Q: So as you look into the future, you indicated that we're quite early into the development of decentralized networks. As you look out a couple of years, do you see a lot of substantial prospect of success for a different kind of Internet, a decentralized Internet?

A: I believe that it's really inevitable, even if you look at the past as opposed to looking at the future. If you look at the intentions of the original Arpanet, it was to create a decentralized system. The idea being that if there was a nuclear war, the only two things to survive would be cockroaches and the Internet, but what has happened since then is that due to the conceptual problem and the difficulties in designing completely decentralized systems, centralization such as the domain-name system has kind of been bolted on top of the Internet and the Internet has really grown into this really hierarchical architecture. So I think that really Freenet in some ways is the realization of the original creators of the Internet.

Q: Could the Freenet architecture be adopted by other software applications?

A: Well, I think that the Freenet architecture - architectures based on the same principles as Freenet - have very significant benefits to anyone who cares to adopt them. The first one being the improved reliability you get from not relying on a server, because it means you're got no single point of failure. The second real benefit is the scalability.

Current information sharing systems really do have scalability issues. If you take Napster and forget about all of the copyright arguments and just look at it from an architectural point of view, it has quite serious scalability problems, and then it's got this huge number of users and they all rely on a central server, and a time comes when you've bought the most expensive server you can and it's simply not big enough. So what Napster had to do is get multiple servers and split them up, and now people who happen to be attached to one server cannot communicate with people attached to another server. So I think that really reliability and scalability are the two core benefits that Freenet-style architectures could bring to existing systems.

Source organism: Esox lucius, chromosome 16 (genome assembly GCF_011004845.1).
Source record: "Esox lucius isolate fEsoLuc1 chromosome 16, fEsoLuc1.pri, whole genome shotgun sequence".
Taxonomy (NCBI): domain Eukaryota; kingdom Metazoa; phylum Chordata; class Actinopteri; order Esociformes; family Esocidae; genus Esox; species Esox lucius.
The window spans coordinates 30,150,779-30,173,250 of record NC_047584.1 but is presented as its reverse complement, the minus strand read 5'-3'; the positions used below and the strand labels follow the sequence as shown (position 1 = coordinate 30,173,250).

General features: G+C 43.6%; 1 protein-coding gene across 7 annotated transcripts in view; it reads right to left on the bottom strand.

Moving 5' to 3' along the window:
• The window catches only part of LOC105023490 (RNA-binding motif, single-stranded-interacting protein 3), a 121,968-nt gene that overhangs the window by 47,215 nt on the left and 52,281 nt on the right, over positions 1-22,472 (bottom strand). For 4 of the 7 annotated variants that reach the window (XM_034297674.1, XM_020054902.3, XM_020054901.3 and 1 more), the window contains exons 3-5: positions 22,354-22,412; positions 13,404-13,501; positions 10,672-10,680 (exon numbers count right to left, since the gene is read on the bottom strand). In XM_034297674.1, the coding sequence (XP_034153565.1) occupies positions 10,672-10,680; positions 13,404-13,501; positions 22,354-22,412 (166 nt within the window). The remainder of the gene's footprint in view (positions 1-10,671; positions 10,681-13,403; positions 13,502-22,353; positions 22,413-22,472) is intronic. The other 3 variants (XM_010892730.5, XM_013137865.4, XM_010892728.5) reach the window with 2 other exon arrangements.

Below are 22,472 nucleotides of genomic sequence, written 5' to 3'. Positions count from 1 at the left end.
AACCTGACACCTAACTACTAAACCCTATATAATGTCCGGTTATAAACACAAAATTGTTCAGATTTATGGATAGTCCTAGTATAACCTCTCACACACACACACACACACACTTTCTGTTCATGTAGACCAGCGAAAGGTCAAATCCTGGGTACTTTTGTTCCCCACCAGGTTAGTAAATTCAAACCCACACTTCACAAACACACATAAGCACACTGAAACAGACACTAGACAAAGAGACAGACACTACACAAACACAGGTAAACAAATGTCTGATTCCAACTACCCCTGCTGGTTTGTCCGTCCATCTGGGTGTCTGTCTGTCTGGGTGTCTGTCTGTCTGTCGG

Q: Is searching possible on Freenet?

A: Well, it depends on precisely what you mean by searching. The way Freenet works at the moment, it's a little bit like a file system. If you have a file name you can retrieve the information that was stored - except to consider a file name, we use keys. In terms of doing a fuzzy search, that's as yet still not possible with Freenet.

However, what is possible is the creation of Yahoo-style directories of information that is stored in the system, but fuzzy searching is one of the major things that we plan to implement in the near future, and we're confident that the Freenet architecture is in fact very well-suited to that. The way that Freenet organizes information, Freenet groups together similar information, and what happens because of that is you get this kind of collaborative filtering effect, and so you actually get that as an added bonus of any fuzzy-searching system that makes use of Freenet. So Freenet doesn't yet do fuzzy searching, but it will have the potential to it in the near future.

Q: Does fuzzy searching compromise anonymity?

A: No, not really. The only thing that you lose is, at the moment, if there's a piece of information stored on your computer by Freenet, there's no way to tell what it is because of the way that it's encrypted. With searching information, it will not be encrypted in the same way. So it will actually be able to tell what pieces of searching information are stored on your computer. But that's not really that serious an issue, given that the searching information is very widely distributed and the fact that searching information as stored on your computer does not indicate that the information itself is stored on your computer.

Q: What do you think about attaching metadata descriptions to the content and doing searches on the metadata rather than the actual ...

A: Well, that's exactly what we do, or that's exactly what we're planning, that each piece of content would actually be described in terms of metadata and you would search on the basis of metadata.

Q: Did you attend the Intel P2P Working Group?

A: I attended a small part of it. I was lucky enough to see Tim O'Reilly's little speech at that.

Q: I just wonder what the need for standards is at this time.

A: Well, trying to come up with standards for something like peer-to-peer is a little bit like trying to decide what color you should be painting your house before you've even started to build it.

Q: ... A bit premature ...

A: Not just a bit, I think it's very premature. Nobody agrees on what peer-to-peer is yet. You can't come up with standards with something until it's very well-defined and people are very confident they know what it is. And right now, peer-to-peer encompasses everything from Freenet, which is really distributed information distribution, to stuff like SETI@Home, which is distributed processing. And it's very difficult to see where the common ground is between those two things, which will be useful for defining a standard.

Richard Koman is a freelancer writer and editor based in Sonoma County, California. He works on SiliconValleyWatcher, ZDNet blogs, and is a regular contributor to the O'Reilly Network.